Ash to Innovation
Planning for the New Normal
The public debate about reopening — whether businesses or beaches — shows no signs of a quick resolution and decision makers are finding that they will have to decide the right way to rebuild. This was a problem the city of Chicago faced in 1871 when a cow on the O’Leary farm kicked over a lantern, sparking a fire that would reduce the city to splinters.
Chicago was the fastest-growing city in the world at that time, having gone from 5,000 residents in 1840 to 300,000 in just thirty years, and it was eager to get back on track. The early rebuilding was almost as hasty as the pre-fire boom. People built what they knew and businesses would put up structures right on the old foundations, as similar to the original floor plans as the new fire codes would allow.
But simply returning to business as usual was like jumping headfirst into the same pool they’d almost drowned in. If Chicago was to continue growing at pre-fire rates, the buildings and infrastructure lost were outdated and outgrown long before they burned. In the blank slate left by the fire, the city’s most prominent architects saw an opportunity to create something new, improving on shortcomings and looking to the future.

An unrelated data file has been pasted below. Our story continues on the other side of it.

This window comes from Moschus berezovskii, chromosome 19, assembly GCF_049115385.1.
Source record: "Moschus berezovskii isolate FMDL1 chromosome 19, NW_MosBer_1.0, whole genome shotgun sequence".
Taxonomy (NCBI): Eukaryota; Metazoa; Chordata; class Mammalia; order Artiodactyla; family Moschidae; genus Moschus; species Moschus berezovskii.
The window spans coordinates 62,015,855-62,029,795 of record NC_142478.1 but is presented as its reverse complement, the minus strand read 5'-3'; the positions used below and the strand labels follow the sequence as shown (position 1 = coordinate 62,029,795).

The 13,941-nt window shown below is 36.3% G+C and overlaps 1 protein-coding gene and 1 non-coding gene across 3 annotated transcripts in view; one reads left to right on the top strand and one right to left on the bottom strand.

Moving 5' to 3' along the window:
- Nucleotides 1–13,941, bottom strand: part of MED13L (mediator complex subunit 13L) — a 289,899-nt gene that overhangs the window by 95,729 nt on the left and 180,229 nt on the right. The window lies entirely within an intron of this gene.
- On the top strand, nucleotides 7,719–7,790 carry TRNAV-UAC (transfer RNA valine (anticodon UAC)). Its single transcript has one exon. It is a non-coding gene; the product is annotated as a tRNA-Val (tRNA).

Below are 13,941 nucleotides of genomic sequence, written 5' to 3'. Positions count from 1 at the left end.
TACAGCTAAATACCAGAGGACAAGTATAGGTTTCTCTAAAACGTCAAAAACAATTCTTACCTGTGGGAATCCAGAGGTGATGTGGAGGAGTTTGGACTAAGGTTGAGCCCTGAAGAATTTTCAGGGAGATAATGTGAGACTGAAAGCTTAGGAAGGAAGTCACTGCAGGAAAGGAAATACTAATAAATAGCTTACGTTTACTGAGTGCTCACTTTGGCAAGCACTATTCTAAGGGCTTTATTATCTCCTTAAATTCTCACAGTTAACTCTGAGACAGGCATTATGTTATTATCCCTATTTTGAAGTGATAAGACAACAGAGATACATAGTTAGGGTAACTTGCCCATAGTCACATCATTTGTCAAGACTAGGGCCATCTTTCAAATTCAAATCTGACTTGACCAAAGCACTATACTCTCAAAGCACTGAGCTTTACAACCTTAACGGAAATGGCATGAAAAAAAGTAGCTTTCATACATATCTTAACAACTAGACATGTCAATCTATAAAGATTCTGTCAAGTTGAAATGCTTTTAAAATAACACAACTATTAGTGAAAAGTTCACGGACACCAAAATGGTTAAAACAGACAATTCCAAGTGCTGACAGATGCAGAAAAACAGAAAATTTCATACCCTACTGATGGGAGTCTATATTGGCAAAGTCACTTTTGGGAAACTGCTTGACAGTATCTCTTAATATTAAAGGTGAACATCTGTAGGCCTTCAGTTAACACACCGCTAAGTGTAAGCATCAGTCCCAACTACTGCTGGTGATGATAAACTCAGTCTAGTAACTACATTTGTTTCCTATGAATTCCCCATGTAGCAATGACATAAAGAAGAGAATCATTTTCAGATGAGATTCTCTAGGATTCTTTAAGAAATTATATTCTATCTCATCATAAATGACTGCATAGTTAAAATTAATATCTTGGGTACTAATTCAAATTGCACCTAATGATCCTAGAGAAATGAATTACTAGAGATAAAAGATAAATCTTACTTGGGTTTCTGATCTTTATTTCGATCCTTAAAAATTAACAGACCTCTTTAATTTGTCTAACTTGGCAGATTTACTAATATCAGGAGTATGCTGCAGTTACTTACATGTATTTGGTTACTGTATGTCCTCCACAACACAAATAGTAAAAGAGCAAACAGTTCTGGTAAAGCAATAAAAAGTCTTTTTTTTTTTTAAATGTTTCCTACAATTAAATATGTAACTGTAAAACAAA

They envisioned an ideal modern city on the shores of Lake Michigan: a wide swath of public parks along the entire waterfront to make the city desirable, monumental bridges and wide streets to inspire a sense of grandeur in future visitors and a double-level street along the river to alleviate future downtown traffic. These would all come to fruition over the ensuing decades. The firms that planned to expand looked upwards for more square footage and the search for lightweight fireproof materials led to Chicago ushering in the age of the skyscraper.
The city that hosted the 1893 Columbian Exposition introduced itself to the world as a miracle of civic engineering; because while its growth was halted Chicago rewrote its plan, pre-empting future challenges by integrating the structures of solution into their model and embedding them literally into their architecture. Waiting for things to get back to normal and carrying on like nothing had changed wasn’t an option.
Take this moment to consider your brand, its plan and the values that drive it. Make sure it’s engineered for the future that’s coming. We may be headed into a new world, one that will be referred to in relation to quarantine and pandemic, but in the uncertainty is an opportunity for your organization to look itself in the mirror and draw a new blueprint.